Elevator of the Week: Cora Harrington (The Lingerie Addict)

Elevator of the Week: Cora Harrington (The Lingerie Addict)

Elevator of the Week: Cora Harrington (The Lingerie Addict)

This week’s Elevator is Cora Harrington or better known as The Lingerie Addict.

Not only is she a brand with a purpose, but she’s helping other brands with purposes spread their message as well.

Cora started The Lingerie Addict in 2008 in order to put her thoughts out there and provide honest reviews for unmentionables that were just that unmentionable! She started a dialogue about the lingerie industry, and arguably paved the way for many other lingerie bloggers out there. She has now expanded her website to have guests posts, regular writers, and cover touchy topics such as diversity. Her website is now garnering over 240,000 visits a month, and she’s a key influencer in the industry.

Cora has written about and has had guest posts about diversity expanding past body types and shapes. Although it may be important there are other issues of diversity that The Lingerie Addict has brought to the forefront such as; being a POC (person of color) in the industry, being a lesbian, identifying as gender-queer, or being a person with disabilities.

All Photo Credits to http://pocphoto.com/
All Photo Credits to http://pocphoto.com/

I was able to ask Cora some questions about her purpose and why she does what she does.

1. As you may or may not know I’m quite young and I’ve been a fan of your blog for quite awhile now, did you ever think that you would play a part in reaching out to teens? I’m so glad to hear you like my blog! No, I don’t think of myself as reaching out to teens specifically, but I try to be very open and explicit about making TLA a welcoming environment for all kinds of people. I think about the kind of site I wish I’d had access to 10 years ago, and that informs what I and my columnists talk about. It’s very exciting to me to hear that teenagers find it useful and relevant…so thank you!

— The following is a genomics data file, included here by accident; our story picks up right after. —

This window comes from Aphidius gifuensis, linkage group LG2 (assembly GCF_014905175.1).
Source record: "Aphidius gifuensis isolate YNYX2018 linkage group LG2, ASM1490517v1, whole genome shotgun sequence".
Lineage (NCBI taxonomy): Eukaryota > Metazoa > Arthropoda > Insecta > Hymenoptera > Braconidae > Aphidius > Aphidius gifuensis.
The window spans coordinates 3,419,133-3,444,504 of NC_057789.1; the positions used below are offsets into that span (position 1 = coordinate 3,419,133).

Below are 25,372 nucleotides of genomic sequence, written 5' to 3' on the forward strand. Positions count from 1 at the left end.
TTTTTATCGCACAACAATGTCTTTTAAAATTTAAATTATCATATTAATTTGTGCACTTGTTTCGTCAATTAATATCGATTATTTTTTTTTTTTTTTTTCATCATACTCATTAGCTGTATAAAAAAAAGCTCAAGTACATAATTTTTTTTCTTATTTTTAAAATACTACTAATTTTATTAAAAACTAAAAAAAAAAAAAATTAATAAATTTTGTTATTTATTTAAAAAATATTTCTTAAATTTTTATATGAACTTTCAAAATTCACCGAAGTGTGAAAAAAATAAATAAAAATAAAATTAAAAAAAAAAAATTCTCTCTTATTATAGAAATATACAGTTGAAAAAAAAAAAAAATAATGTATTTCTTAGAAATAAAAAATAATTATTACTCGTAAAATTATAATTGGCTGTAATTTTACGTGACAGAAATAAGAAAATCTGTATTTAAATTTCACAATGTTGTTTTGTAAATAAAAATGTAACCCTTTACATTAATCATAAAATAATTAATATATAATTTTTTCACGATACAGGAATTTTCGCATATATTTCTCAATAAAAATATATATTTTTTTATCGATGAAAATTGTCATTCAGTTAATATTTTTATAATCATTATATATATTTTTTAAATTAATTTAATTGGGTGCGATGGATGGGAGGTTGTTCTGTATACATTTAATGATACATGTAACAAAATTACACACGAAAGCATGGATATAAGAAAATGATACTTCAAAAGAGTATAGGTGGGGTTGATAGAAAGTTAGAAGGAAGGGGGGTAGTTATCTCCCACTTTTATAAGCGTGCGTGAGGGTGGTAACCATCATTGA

2. You arguably have one of the largest reaches in the industry did you ever see yourself getting this big? No, not at all. I’m very open about the fact that I started my blog as a hobby, and that I came from a career path that had nothing to do with fashion, PR, marketing, journalism or anything else remotely related to lingerie or blogging. The Lingerie Addict’s growth (we’ve been around for 6 years now) has been both slow and organic, and is mostly attributable to word of mouth. I feel incredibly grateful to be able to do something I love so much every single day, and I don’t take it for granted.

3. On The Lingerie Addict you’ve talked about issues of discrimination and diversity, what made you want to start this dialogue in the lingerie industry because it really wasn’t prevalent before? That’s a big reason why I wanted to start this dialogue…because it wasn’t prevalent before. I fully admit that I was at first reluctant to talk about issues affecting me as a woman of color because I dreaded the inevitable negative push-back. Not only am I one of the few women of color blogging about lingerie, I’m also one of the most visible women of color in the entire undergarment industry. While I’m quite vocal and passionate about dealing with discrimination in my offline life, I had to seriously consider if I wanted to deal with it online as well…because that would mean having no break from this sort of thing at all. And as we all know, fatigue and burnout from confronting discrimination is a very real risk when you’re a minority person negotiating homogeneous spaces.